Country music legend Willie Nelson was back in Atlanta on Sunday night providing his audience in a packed Tabernacle with an evening of great music that highlighted his own rich songwriting tradition and demonstrated his considerable respect and affection for other musicians that have influenced him through the years.
The set started with Nelson's own "Whiskey River" and finished some 90 minutes later with Hank Williams "I saw the Light" which brought the audience to their feet as they joined in with the chorus. Between those two standards, Willie Nelson played a lot of his own music, some Hank Williams music and a lot of other artists music
The stage was bare with a black backdrop and while there were the obligatory spotlights it was clear that the focus and attention should be on the music. Willie Nelson did not disappoint mixing in songs with high energy like "Roll me up and smoke me when I die", "Me and Paul" or "Mama's don't let your babies grow up to be cowboys" with his ballads like "Crazy" and "Blue eyes crying in the rain." He delighted the crowd with his acknowledgement of where he was playing with "Georgia on my mind" and "Fast train to Georgia".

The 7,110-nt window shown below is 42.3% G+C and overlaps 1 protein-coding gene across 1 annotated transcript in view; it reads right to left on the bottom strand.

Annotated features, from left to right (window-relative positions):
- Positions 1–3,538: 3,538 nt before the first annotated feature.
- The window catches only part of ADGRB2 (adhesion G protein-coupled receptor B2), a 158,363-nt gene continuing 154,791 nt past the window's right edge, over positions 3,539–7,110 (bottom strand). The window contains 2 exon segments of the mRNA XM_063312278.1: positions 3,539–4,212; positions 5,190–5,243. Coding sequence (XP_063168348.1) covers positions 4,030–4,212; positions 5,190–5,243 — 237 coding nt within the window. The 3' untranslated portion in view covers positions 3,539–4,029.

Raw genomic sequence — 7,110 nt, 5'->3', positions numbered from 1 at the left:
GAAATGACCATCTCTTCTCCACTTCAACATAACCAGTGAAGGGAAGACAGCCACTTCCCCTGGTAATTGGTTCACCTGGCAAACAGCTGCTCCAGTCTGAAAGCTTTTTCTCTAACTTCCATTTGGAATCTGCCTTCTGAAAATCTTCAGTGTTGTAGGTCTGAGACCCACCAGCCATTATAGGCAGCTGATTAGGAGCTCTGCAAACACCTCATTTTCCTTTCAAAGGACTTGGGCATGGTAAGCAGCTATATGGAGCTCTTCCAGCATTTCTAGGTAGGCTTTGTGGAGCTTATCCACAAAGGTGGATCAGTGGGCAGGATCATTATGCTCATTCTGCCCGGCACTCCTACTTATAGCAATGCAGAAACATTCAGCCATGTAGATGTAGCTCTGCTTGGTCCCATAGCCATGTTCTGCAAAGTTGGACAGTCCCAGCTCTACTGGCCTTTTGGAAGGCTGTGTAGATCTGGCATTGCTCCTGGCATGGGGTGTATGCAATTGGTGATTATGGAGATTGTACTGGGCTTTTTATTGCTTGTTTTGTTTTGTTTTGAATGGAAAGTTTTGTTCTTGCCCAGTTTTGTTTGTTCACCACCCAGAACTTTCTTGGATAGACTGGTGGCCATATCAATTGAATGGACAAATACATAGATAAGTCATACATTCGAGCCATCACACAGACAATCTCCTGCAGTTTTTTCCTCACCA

Hank Williams' music featured prominently as Nelson clearly enjoyed putting his slant on such Williams standards as "Jambalaya", "Hey, good lookin", "I'll fly away" and "Move it on over" while he also played music made famous by Gene Autry, Carl Perkins and Irving Berlin.
He and his son, Lukas, played "Texas flood", a blues standard by fellow Austin Texas native, Stevie Ray Vaughn. Other ever-present members of the band contributed significantly to the evening's great music but none more so than Mickey Raphael, the harmonica player whose talents were evident all night long but most significantly on Irving Berlin's "Let's Face the Music and Dance."
It was a great evening of live music entertainment that allowed Willie Nelson to pay homage to some of the music he has enjoyed playing over the years and it was a great evening of live music entertainment that allowed the audience to pay homage to one of music's living legends.